My response? Well, I suppose Rolheiser’s words gave me a bit of a different lens through which to consider what the nature of God’s experience of this world might be. It is one thing to say that our actions can “hurt” God, but quite another to have it described in such vivid, human detail. Each of us probably resonate with or have experienced one or more of Rolheiser’s paragraphs above—placing God in those circumstances makes the nature of God’s self-limitation in “this world” much more real. I’m not sure I would have worded it the same in each instance, and of course there are theological questions that could be asked here and there, but this passage really does give you a window into what it might feel like for God in a world where he is rejected in such a wide variety of ways and for such a wide variety of reasons.

      (I will message you privately with the answer to your first question.)

      May 22, 2012
  2. Ken #

    Re: Holy Longing

    I associate this expression with another: sacred discontent. I associate the latter expression with Herbert Schneidau who referred to God as an “agent of disillusionment” in his 1976 book, Sacred Discontent. Chaim Potok later used a similar expression, “holy discontent.” They are not using it in exactly the same way, but it seems to be an expression that has multiple appeals. I wonder who first used the expression and in what context.

    I think Rolheiser’s analogy is useful. It is through such an understanding that the wrath of God makes sense and is presented in the Bible. Rolheiser does not use the word “anger” in the passage you quoted, but all of the feelings he does name come to us with anger, just as they were associated with the feelings of God in Hosea, for example.

    Rolheiser’s analogy involves a deconstruction of the Bible (and reflects the worldview of the order in which he is an oblate.) Schneidau wrote that the Bible deconstructs us. I agree with Schneidau on this. It happens even while we know that the Bible ultimately makes the most sense in an ancient context of the tribes who came to be called Hebrew when the paleolithic ways had yielded and were still yielding to the neolithic. The myths of that era justified the happenings of that era and, at the same time, gave expression to the discontent or longings felt by the Hebrew tribes. And those myths became our Bible.

    May 22, 2012
    • Ken #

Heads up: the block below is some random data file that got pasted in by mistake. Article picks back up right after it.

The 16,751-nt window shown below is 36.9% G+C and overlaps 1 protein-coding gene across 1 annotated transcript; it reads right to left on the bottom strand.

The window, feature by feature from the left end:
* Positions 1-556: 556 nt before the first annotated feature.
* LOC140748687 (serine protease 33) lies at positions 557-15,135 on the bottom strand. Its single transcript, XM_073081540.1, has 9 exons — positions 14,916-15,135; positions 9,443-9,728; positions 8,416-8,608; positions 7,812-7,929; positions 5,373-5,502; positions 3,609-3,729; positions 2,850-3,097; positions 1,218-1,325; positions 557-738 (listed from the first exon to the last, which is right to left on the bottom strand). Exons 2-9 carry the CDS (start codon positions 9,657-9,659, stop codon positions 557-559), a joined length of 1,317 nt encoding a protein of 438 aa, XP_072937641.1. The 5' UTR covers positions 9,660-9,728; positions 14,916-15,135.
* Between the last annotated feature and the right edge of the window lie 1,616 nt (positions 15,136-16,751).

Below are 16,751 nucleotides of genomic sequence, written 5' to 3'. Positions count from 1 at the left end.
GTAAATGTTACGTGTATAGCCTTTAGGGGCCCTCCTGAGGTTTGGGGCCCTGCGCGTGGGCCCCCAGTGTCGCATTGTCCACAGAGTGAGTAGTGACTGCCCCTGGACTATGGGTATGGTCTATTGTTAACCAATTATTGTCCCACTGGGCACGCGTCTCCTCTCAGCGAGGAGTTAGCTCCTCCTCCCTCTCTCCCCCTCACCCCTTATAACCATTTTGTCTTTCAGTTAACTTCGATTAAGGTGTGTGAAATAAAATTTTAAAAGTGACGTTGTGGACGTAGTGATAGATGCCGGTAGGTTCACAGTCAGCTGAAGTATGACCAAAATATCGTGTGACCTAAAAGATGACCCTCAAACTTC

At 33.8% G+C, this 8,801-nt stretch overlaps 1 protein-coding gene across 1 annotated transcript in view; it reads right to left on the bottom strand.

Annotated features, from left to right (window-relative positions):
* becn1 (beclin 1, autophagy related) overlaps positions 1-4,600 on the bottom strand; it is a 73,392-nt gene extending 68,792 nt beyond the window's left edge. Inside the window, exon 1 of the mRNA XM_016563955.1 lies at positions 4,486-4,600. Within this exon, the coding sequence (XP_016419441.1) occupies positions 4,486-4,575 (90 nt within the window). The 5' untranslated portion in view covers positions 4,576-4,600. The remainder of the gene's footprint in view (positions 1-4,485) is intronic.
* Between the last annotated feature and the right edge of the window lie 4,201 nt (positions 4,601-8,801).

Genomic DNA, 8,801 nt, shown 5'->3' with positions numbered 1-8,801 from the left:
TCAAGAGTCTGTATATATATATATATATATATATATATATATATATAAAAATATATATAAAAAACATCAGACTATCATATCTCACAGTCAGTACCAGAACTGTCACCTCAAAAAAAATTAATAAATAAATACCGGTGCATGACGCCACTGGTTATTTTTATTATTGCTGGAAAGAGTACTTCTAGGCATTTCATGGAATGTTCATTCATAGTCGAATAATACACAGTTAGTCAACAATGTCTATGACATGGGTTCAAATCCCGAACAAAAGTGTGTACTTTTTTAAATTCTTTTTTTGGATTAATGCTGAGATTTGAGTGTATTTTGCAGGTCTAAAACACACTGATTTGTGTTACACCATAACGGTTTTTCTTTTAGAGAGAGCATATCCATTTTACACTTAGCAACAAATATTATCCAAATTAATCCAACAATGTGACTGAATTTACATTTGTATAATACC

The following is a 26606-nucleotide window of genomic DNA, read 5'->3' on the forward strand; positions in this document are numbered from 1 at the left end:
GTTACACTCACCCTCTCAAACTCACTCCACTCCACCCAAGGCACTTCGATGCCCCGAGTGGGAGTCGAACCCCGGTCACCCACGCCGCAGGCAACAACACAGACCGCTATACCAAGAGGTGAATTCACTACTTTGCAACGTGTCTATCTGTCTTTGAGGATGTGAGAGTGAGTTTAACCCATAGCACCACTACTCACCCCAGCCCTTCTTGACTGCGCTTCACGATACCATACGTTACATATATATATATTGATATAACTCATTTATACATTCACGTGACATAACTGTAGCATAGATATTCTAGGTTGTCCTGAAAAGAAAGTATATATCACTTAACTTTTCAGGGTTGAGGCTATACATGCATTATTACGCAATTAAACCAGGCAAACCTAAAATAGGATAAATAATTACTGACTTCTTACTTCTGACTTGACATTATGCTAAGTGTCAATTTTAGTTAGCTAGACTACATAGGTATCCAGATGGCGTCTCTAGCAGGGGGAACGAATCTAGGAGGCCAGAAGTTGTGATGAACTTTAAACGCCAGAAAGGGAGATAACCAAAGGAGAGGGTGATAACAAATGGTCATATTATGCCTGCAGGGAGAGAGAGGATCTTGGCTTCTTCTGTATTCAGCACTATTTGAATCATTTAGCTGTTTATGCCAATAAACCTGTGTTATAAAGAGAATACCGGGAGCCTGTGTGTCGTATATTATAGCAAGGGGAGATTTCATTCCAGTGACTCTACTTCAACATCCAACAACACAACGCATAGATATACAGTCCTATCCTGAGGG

Oops, I wrote deconstruction and deconstructs above where I meant to use the words demythologization and demythologizes.

      May 22, 2012
    • Yes, I think that this passage has echoes of discontent and anger as well. It’s interesting to think of God not as the cause of disillusionment (i.e., the one who is responsible for producing disillusionment in us) but as one who is, himself disillusioned about the way things have gone in his world. Lots of issues come up with such a claim, of course, but it’s an interesting one nonetheless.

      I had not thought of the wrath of God in connection with these themes… I will have to think more about that. “Wrath,” when predicated of God, is a word that has to be used very carefully, I think. Often—at least in the circles I have been a part of—it is not a word that is used well. It is often used as a weapon to intimidate those who don’t think correctly (enough). I am not suggesting we get rid of the word—as you allude to, it is found throughout Scripture and is an unavoidable part of the narrative—but I think more work needs to be done on what it means and how it is to be located within God’s character and God’s future.

      May 22, 2012
    • Ken #

      On wrath, I am only referring to the context of the anger expressed in the Bible. Outside of the BIble, theologians have done much to accentuate wrath in some contexts (evangelists, for example) and to ignore it in others.

      In the circles of which I have been part, wrath is never mentioned – it is ignored. Other weapons are used for intimidation instead – especially moral assertions.

      I think theology about the character of God is mostly post-Biblical. It all involves demythologizing, or taking things out of their historical and literary context and extending them to other times and places.

      May 22, 2012